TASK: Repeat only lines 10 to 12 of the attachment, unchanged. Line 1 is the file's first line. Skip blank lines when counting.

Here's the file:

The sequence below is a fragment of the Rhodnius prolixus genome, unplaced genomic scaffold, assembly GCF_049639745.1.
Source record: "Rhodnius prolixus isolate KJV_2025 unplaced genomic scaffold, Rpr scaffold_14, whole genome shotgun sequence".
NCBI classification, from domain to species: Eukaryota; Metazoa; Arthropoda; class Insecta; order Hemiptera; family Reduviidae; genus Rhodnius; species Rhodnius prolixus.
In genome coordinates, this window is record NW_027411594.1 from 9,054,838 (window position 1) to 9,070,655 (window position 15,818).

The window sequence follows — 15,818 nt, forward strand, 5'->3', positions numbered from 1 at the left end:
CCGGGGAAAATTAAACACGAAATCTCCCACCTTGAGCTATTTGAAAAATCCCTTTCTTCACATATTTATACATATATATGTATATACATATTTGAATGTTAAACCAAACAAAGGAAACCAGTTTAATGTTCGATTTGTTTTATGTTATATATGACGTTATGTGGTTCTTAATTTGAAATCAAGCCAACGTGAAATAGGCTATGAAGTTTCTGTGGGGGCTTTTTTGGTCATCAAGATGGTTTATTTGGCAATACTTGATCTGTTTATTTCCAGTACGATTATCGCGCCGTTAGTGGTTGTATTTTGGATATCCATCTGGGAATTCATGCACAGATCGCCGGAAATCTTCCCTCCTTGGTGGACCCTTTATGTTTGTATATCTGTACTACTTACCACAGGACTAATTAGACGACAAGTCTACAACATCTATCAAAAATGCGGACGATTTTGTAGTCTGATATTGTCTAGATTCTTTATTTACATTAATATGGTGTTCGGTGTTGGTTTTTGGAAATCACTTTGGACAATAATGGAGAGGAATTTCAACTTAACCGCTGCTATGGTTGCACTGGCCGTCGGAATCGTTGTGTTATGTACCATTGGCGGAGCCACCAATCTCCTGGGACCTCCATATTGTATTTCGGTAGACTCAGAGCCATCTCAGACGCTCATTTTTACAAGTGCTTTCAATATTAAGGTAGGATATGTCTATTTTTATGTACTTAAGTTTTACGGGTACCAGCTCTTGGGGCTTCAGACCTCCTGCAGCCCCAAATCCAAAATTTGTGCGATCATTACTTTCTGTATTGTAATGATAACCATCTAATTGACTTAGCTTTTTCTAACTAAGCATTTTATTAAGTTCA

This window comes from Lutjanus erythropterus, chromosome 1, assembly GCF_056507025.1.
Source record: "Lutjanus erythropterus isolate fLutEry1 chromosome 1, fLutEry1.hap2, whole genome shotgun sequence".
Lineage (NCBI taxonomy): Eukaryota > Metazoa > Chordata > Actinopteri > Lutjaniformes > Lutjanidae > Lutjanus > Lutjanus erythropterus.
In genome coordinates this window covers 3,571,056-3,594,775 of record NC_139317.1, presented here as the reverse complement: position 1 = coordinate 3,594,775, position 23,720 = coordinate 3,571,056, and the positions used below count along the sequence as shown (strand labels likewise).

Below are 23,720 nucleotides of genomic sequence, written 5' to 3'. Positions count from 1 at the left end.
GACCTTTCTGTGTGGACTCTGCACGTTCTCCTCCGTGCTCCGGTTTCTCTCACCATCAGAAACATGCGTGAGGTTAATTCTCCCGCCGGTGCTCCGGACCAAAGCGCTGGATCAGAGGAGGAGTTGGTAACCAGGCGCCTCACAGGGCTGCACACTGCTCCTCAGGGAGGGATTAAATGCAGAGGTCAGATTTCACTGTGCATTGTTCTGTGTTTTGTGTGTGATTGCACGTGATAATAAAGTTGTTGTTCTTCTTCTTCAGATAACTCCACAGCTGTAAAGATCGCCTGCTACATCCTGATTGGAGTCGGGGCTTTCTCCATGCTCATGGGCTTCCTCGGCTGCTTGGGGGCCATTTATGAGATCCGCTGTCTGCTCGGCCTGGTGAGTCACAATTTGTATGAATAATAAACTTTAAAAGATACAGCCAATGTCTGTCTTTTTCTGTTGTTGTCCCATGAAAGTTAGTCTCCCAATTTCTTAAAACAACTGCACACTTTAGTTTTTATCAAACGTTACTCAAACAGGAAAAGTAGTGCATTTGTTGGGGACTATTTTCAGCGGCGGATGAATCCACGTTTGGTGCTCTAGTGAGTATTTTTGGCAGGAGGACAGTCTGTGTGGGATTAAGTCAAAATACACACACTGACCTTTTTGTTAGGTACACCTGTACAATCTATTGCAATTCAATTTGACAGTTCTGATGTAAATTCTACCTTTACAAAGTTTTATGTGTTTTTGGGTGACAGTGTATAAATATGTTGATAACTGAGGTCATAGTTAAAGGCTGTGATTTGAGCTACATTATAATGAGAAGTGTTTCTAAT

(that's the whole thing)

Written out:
In genome coordinates this window covers 3,571,056-3,594,775 of record NC_139317.1, presented here as the reverse complement: position 1 = coordinate 3,594,775, position 23,720 = coordinate 3,571,056, and the positions used below count along the sequence as shown (strand labels likewise).

Below are 23,720 nucleotides of genomic sequence, written 5' to 3'. Positions count from 1 at the left end.
GACCTTTCTGTGTGGACTCTGCACGTTCTCCTCCGTGCTCCGGTTTCTCTCACCATCAGAAACATGCGTGAGGTTAATTCTCCCGCCGGTGCTCCGGACCAAAGCGCTGGATCAGAGGAGGAGTTGGTAACCAGGCGCCTCACAGGGCTGCACACTGCTCCTCAGGGAGGGATTAAATGCAGAGGTCAGATTTCACTGTGCATTGTTCTGTGTTTTGTGTGTGATTGCACGTGATAATAAAGTTGTTGTTCTTCTTCTTCAGATAACTCCACAGCTGTAAAGATCGCCTGCTACATCCTGATTGGAGTCGGGGCTTTCTCCATGCTCATGGGCTTCCTCGGCTGCTTGGGGGCCATTTATGAGATCCGCTGTCTGCTCGGCCTGGTGAGTCACAATTTGTATGAATAATAAACTTTAAAAGATACAGCCAATGTCTGTCTTTTTCTGTTGTTGTCCCATGAAAGTTAGTCTCCCAATTTCTTAAAACAACTGCACACTTTAGTTTTTATCAAACGTTACTCAAACAGGAAAAGTAGTGCATTTGTTGGGGACTATTTTCAGCGGCGGATGAATCCACGTTTGGTGCTCTAGTGAGTATTTTTGGCAGGAGGACAGTCTGTGTGGGATTAAGTCAAAATACACACACTGACCTTTTTGTTAGGTACACCTGTACAATCTATTGCAATTCAATTTGACAGTTCTGATGTAAATTCTACCTTTACAAAGTTTTATGTGTTTTTGGGTGACAGTGTATAAATATGTTGATAACTGAGGTCATAGTTAAAGGCTGTGATTTGAGCTACATTATAATGAGAAGTGTTTCTAAT